This is Part Two of the speech delivered at Synergy: the 2008 National Polymer Clay Guild Conference held in Baltimore, Maryland in February 2008. The entire speech will be publish in serial form in five parts on Polymer Art Archive .
The Earliest Polymer Bead-makers
Many of these American artists first became aware of the polymer brand Fimo in the early 1970s, but it was Victoria Hughes who was one of the first to see its potential as a jewelry medium. In 1971, while living with her family in France, an art teacher introduced her to the product. She began making little sculptures and continued working with it through college, until she began using it to make jewelry. In 1981, Victoria began selling at small arts & crafts shows, and then at the American Craft Council show in Springfield, Massachusetts in 1984. By using basic hand-sculpting and some color marbelizing she made beads resembling natural materials somewhat like stones. Later in her career, she became most well known for her faux techniques in which she reproduced in polymer clay such things as copal beads, turquoise, jade, bone and ivory.
The artist who first truly grasped this material’s potential for beads-making, however, and was arguably the most influential at the time, was Pier Voulkos. Daughter of the American ceramist Peter Voulkos, Pier was introduced to Fimo in 1971 while in Germany. However, she didn’t work with it until making her first simple beads in 1978. Initially she used sculptural hand-forming techniques, but also began experimenting with joining colors together, twisting two colors into a candy cane arrangement or using bits of different colors of polymer clay and pressing them onto a base color, in sort of a painting technique. She then rolled the clay into a sphere or formed it into another shape so that all the colors were melded together into a single shape while still retaining their individual color design. This concept of fusing colors together and then making a shape instead of using each color for individual shapes in a sculptural way was the key to using polymer in bead-making.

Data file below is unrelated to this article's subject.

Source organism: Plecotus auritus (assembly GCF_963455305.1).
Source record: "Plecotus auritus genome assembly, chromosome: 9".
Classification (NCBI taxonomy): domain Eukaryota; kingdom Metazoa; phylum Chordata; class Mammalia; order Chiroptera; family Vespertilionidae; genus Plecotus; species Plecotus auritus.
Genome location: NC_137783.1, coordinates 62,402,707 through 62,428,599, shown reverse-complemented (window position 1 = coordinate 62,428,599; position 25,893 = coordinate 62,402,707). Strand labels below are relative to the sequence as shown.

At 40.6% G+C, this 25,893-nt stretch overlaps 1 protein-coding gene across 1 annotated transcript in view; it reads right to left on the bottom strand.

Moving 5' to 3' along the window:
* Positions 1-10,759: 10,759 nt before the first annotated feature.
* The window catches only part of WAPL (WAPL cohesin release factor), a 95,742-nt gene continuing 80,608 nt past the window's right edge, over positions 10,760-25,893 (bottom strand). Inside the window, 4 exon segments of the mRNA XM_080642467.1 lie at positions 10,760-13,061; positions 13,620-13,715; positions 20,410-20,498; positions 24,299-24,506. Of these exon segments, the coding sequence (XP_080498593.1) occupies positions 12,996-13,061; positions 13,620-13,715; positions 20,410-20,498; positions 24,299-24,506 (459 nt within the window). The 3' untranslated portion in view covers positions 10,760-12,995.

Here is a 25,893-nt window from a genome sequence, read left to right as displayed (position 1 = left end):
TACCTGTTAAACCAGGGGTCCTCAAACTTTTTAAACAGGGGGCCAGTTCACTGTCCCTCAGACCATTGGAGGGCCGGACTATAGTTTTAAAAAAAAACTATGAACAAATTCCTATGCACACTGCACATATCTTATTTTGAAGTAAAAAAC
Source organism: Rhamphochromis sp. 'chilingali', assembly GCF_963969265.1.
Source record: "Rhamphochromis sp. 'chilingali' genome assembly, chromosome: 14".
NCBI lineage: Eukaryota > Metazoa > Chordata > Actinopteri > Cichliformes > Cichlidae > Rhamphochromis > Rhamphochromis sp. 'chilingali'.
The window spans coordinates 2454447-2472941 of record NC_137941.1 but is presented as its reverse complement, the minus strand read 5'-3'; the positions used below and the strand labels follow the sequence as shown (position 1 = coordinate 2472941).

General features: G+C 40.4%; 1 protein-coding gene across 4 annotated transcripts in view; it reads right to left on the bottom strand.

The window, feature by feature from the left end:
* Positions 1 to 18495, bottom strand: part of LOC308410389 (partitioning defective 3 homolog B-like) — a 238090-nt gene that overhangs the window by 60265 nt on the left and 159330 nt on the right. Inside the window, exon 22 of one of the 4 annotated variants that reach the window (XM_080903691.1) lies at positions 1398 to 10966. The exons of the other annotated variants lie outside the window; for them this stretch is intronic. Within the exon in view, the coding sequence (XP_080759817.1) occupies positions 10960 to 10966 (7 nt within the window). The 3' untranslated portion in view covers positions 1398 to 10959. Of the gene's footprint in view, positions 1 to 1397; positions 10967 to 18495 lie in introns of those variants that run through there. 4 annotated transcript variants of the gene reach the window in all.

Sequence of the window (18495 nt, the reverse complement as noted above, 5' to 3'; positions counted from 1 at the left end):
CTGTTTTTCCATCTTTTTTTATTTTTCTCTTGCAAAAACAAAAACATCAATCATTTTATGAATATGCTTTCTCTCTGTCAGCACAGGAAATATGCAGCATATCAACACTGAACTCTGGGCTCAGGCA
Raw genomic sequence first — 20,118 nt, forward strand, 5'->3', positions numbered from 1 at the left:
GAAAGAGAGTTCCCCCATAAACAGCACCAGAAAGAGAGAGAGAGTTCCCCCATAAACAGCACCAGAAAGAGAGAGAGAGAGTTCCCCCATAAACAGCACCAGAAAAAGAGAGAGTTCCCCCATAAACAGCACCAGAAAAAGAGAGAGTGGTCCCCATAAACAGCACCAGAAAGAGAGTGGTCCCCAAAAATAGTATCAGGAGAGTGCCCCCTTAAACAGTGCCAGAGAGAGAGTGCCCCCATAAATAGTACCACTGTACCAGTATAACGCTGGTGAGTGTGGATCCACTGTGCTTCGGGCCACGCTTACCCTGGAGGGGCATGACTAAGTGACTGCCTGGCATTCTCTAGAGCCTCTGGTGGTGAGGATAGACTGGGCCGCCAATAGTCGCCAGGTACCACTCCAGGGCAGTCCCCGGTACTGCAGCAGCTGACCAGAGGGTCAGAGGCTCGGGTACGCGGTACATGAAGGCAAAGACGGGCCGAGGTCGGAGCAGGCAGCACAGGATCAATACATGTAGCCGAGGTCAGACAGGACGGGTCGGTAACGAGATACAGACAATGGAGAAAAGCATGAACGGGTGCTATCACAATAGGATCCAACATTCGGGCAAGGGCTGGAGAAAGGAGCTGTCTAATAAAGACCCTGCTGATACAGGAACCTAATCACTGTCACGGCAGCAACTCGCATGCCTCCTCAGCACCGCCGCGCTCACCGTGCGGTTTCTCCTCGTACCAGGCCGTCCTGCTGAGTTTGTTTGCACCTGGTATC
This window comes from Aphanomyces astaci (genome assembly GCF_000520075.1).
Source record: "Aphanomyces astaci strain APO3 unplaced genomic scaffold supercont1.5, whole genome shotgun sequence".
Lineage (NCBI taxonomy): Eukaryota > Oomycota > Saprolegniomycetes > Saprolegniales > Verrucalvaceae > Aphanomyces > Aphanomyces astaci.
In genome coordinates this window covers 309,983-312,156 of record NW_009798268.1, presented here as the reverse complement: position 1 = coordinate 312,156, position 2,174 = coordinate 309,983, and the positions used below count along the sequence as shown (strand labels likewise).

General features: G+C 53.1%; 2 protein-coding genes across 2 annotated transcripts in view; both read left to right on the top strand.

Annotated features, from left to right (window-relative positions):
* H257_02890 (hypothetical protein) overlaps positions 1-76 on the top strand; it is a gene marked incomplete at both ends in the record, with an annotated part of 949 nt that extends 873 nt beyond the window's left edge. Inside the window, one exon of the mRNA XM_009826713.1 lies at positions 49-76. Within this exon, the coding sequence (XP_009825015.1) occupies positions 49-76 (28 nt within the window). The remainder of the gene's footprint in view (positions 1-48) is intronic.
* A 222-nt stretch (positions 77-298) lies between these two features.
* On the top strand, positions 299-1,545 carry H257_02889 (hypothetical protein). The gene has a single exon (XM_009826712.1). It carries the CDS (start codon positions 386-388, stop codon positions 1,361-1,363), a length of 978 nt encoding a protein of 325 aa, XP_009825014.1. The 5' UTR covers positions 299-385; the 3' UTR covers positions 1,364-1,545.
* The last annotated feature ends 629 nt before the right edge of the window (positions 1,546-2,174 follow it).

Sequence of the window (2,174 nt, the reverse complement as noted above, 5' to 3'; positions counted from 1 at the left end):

In 1982, Pier, by then a professional dancer, moved to New York City where she continued making beads with polymer clay. She approached Robert Lee Morris at Artwear Gallery where her work was shown for about a year and a half. She also approached Julie: Artisan’s Gallery where her work was sold well into the 1990s. From these venues, Pier’s work became the initial inspiration for a handful of American artists to develop sophisticated jewelry and beads out of polymer clay.
The Millefiore Concept
The melding colors concept also found its way into polymer clay technique in the form of millefiore, initially a hot-glass bead-making technique. This technique, also called mosaic glass, was first seen in Hellenistic and Roman periods in Alexandria, in Viking mosaic glass beads from the Middle Ages, and was later employed by Venetian glassmakers who coined the term meaning “thousand flowers” It is one of the most basic techniques today in polymer clay and is more intricate, more highly utilized, and more successful in polymer clay than in glass. Because of the clay’s malleability, it can be formed by hand or by using simple tools into a variety of components of different colors which then can be organized into a design within a thick log or “cane” of virtually any profile shape.
This cane may then be pinched, squeezed, rolled and drawn out along its length so that it becomes longer and narrower while the colors fuse together and the design within it reduces proportionately, often to an incredibly intricate degree. Slices in any thickness may be taken off the cane using a razor-type blade. Paper-thin slices may be applied to a base color or thick slices may be used as beads in themselves. Because this technique is so uniquely matched to the properties of polymer clay, it was quickly — but independently and individually — developed by this handful of American artists. The earliest and simplest cane designs include such things as a spiral, bullseye, daisy flower, stripe, and checkerboard.